by Katharine Hansen Ph.D.
The contemporary resume with its bullet points and terse clipped phrases seems antithetical to any type of storytelling device. Some players in the hiring process particularly recruiters tend to want candidates to stick to the facts in their resumes.
Others however especially those who make direct hiring decisions appreciate a resume that opens a window to your personality through storytelling. “Your resume should be about … telling stories that register” writes Seth Godin in All Marketers Are Liars. In this 2002 book Making Stories: A Practical Guide for Organizational Leaders and Human Resource Specialists Terrence Gargiulo points out that human-resource managers prepare to interview candidates by reading resumes with their “story mind.” Putting himself into the mindset of HR people he envisions using the information in the resume to “construct a story and image of the person.” As a job-seeker you can help the hiring decision-maker by crafting a narrative that grabs the reader.
When read by human eyes your resume will get the reader’s attention for only 2.5 to 20 seconds. In his popular book about intuition Blink! Malcolm Gladwell talks about “thin-slicing” which he defines as “the ability of our unconscious to find patterns in situations and behavior based on very narrow slices of experience.” Employers can be said to “thin-slice” when they glance at a resume. Rare is the employer who will read even close to the entire resume on the first pass. Yet they will usually put your resume into a “yes” “no” or “maybe” pile based on the tiny slice of your resume that actually catches their attention. That’s why compelling narrative can be key to intriguing your reader. The usual thin slices of your experience served up in a resume don’t enable you to weave a theme to resonate with the employer.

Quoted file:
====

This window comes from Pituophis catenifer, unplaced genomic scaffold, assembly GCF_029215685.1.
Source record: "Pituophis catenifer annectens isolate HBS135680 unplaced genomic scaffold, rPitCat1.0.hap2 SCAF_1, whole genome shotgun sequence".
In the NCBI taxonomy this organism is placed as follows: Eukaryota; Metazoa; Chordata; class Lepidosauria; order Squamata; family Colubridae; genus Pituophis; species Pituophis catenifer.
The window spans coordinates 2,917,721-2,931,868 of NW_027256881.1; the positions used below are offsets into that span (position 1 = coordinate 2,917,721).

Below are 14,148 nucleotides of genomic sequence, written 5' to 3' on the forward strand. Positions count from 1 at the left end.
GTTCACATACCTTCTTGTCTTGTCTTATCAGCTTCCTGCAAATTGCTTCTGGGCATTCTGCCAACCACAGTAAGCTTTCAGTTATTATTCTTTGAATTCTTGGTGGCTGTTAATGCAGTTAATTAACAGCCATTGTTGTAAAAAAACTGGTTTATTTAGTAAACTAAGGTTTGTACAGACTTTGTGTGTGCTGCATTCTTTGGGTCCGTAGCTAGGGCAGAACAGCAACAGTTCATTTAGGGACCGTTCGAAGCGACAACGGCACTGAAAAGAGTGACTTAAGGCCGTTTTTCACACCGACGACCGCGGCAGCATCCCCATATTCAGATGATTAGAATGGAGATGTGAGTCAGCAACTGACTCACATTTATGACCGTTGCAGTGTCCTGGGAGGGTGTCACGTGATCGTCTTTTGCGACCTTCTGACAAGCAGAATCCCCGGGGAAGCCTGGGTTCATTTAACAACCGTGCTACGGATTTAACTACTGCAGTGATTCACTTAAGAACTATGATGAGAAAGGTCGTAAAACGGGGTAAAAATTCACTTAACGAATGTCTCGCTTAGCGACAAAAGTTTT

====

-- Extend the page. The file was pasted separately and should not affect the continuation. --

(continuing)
“Too long and boring” comprise two of the top complaints about most resumes voiced by Liz Ryan of WorldWIT. Contributing to a blog called “Get That Job!” Ryan cites one of her favorite resumes – from a controller who includes this telling line on his resume: “Unusually wicked sense of humor for a Finance type.” Ryan notes that “the human need for stories should be a vital clue to job-hunters whose resumes often have as much dramatic punch as the back of a cereal box. Your resume is your marketing brochure. It has to tell your story.”
Ryan suggests reading through your resume with the fresh eyes of an employer who will wonder “Who is this person?” An unnamed blogger on the blog Fincareer similarly writes that “by highlighting and interpreting experiences in light of the job or career alternative you are contemplating your story will get the quality and coherence needed to win a recruiter’s trust and interest.” With a storied resume you can often explain the rationale and value of what you’ve done.
Just as valuable as the resume itself is the process of compiling it write Herminia Ibarra and Kent Lineback in Harvard Business Review because “it entails drafting your story.” The authors advise that “everything in the resume must point to one goal — which is of course the climax of the story you’re telling.” They cite a job-seeker who better defined what excited her about her chosen field every time she wrote her story in a piece of job-search communication.
Most employers also want to see substantiation of your claims about yourself which is something you can accomplish through storytelling. Too many resumes are collections of adjectives and meaningless puffery with no stories to back up their claims. In focus-group research conducted for this book participants found a story-based resume more memorable than one that did not contain story noting that the storytelling resume “leaves more of an impression.”